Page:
Cannabis legalization is coming to Canada on Oct. 17, finally legalizing the stuff.    Plenty of enterprises across the country, from growers to retailers to the tech and tourism sectors, to stock brokers and of course drug stores are all chomping at the bit to reap a windfall from legal marijuana. But there remain difficult questions about cannabis use in the workplace, in homes, & while driving or operating dangerous machinery.  How many lives may be lost on the roads before someone realizes that maybe this whole thing was rushed for political reasons?  It’s fine if people like being stoned while listening to Pink Floyd in their own home or at a party.  It’s another thing if a stoned truck driver hauling 100 tons of steel plows into a stream of stopped vehicles on a highway because of his reduced reaction time.

Globe & Mail October 15, 2018                                                                                              Cannabis makes it harder to identify and react to driving distractions that can result in crashes, a clinical trial at McGill University found. About 80 per cent of the participants, aged 18 to 24, also reported feeling less safe to drive after using the drug, including five hours later.

One thing for sure, lots of people are going to make many tens of millions of dollars on cannabis.  The stock market thrives on hype like this.  It reminds one of the heady days of high tech.  As always, the usual suckers are going to get burned badly.

So what is Pharmacy’s official position on cannabis?  To say it is total confusion would be an understatement.  Note that at this point in time, pharmacies are not even part of the distribution channel for either ‘medical marijuana’ or the recreational stuff.  Pharmacies are presently not in the loop.

But as pharmacy struggles to find a place in this Wild West cannabis landscape, it is torn between its professional obligations , and the dominating reality that pharmacy is largely now controlled by corporate interests (BPR) in search of profits from the sale of any products, even the many useless or even harmful products found in many drug stores today.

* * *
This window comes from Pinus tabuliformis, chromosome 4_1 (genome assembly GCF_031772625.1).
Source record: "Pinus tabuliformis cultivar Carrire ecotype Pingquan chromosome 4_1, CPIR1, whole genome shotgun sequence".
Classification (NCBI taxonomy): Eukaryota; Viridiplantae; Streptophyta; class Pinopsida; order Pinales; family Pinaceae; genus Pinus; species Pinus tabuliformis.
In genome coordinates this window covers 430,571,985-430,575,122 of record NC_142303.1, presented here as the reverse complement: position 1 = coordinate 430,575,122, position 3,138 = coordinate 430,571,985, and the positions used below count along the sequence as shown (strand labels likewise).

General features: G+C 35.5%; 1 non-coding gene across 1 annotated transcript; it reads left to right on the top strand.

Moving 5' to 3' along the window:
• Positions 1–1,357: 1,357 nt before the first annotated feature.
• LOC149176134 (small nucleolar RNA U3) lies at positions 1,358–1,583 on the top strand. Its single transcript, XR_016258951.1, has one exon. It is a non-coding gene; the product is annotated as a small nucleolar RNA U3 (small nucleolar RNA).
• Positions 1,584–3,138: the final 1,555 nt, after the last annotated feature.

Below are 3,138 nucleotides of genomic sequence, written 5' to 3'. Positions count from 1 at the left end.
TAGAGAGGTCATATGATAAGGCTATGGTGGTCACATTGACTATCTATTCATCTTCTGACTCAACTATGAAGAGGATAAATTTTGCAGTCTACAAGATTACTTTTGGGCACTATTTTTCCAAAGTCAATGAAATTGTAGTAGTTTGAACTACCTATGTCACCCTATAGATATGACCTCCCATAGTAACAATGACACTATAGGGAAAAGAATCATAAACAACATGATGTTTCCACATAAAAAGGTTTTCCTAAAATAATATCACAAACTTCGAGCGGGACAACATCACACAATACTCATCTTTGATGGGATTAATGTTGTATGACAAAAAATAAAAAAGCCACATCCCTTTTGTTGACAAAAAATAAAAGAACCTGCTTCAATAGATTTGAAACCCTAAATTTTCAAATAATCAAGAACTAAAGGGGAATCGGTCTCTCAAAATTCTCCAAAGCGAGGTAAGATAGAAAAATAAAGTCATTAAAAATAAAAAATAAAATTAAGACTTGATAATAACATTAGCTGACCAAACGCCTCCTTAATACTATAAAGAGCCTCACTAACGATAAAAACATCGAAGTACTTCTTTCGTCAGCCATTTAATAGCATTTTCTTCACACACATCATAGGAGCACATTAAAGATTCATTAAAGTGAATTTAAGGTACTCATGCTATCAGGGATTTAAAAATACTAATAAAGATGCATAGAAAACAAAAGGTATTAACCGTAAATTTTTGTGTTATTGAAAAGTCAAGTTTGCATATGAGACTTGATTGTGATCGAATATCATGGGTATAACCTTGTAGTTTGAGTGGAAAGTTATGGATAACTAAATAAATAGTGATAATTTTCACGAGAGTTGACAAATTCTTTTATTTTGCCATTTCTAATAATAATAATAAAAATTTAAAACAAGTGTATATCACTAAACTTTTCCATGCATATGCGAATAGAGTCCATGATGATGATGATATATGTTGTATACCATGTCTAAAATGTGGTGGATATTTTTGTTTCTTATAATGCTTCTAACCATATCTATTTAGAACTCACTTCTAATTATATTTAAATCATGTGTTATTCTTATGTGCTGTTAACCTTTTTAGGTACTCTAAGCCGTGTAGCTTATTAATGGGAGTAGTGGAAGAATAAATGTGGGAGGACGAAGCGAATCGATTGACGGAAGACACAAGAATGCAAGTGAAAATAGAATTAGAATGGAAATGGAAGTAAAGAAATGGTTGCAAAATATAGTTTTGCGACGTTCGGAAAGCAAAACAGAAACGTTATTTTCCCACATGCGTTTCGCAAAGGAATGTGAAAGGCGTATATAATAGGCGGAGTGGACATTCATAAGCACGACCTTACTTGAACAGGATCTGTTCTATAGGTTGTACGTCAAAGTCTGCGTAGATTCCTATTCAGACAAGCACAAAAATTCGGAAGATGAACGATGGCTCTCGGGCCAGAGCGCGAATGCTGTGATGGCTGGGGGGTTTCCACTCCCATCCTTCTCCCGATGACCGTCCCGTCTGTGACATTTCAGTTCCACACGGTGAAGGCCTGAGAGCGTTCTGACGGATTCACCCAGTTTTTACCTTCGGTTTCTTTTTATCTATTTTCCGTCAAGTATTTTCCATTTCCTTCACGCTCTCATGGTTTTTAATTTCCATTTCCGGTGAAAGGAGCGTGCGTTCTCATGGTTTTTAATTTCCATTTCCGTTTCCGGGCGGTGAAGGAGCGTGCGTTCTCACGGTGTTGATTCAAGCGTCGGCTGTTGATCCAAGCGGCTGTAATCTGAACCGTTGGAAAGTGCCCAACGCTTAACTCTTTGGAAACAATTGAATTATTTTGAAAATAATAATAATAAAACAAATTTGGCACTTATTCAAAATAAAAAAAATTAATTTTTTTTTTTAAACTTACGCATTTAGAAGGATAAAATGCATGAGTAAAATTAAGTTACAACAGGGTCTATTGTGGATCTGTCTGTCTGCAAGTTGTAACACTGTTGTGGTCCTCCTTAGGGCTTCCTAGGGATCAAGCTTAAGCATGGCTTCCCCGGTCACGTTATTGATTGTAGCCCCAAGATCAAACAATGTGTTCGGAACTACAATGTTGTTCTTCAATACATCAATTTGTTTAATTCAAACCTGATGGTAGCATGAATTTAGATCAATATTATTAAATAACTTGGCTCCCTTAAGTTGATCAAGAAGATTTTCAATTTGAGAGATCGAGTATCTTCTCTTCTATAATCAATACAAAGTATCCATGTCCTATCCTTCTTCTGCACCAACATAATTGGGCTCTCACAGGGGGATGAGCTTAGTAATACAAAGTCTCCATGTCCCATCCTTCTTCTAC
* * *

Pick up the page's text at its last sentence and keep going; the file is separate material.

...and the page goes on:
To illustrate this embarrassment to pharmacy, this week an email was sent out by the OPA (Ontario Pharmacists Association) re a deputation made on October 11th before the Standing Committee on Social Policy at Queens Park.  The delegation consisted of the Chief Pharmacy Officer and the Vice Chair of the OPA.  In this document the OPA clearly states that the 10,000 pharmacist members represented by OPA OPPOSE the sale of recreational cannabis products in pharmacies.  The deputation largely advocates that pharmacists be allowed to dispense medical marijuana; the document also alleges that cannabis is just another drug that pharmacists can and should be available to consult on.

OPA deputation October 11, 2018                                                                                                   “In the absence of an amendment we would ask the Ontario government to seek formal approval of the Federal government for provincial authority to task pharmacists with the dispensing of medicinal cannabis pursuant to a medical order

At the same time, we want to make it absolutely clear that the members of the OPA   DO NOT want to distribute recreational cannabis”

Of course everyone knows that this is NOT where the real money is.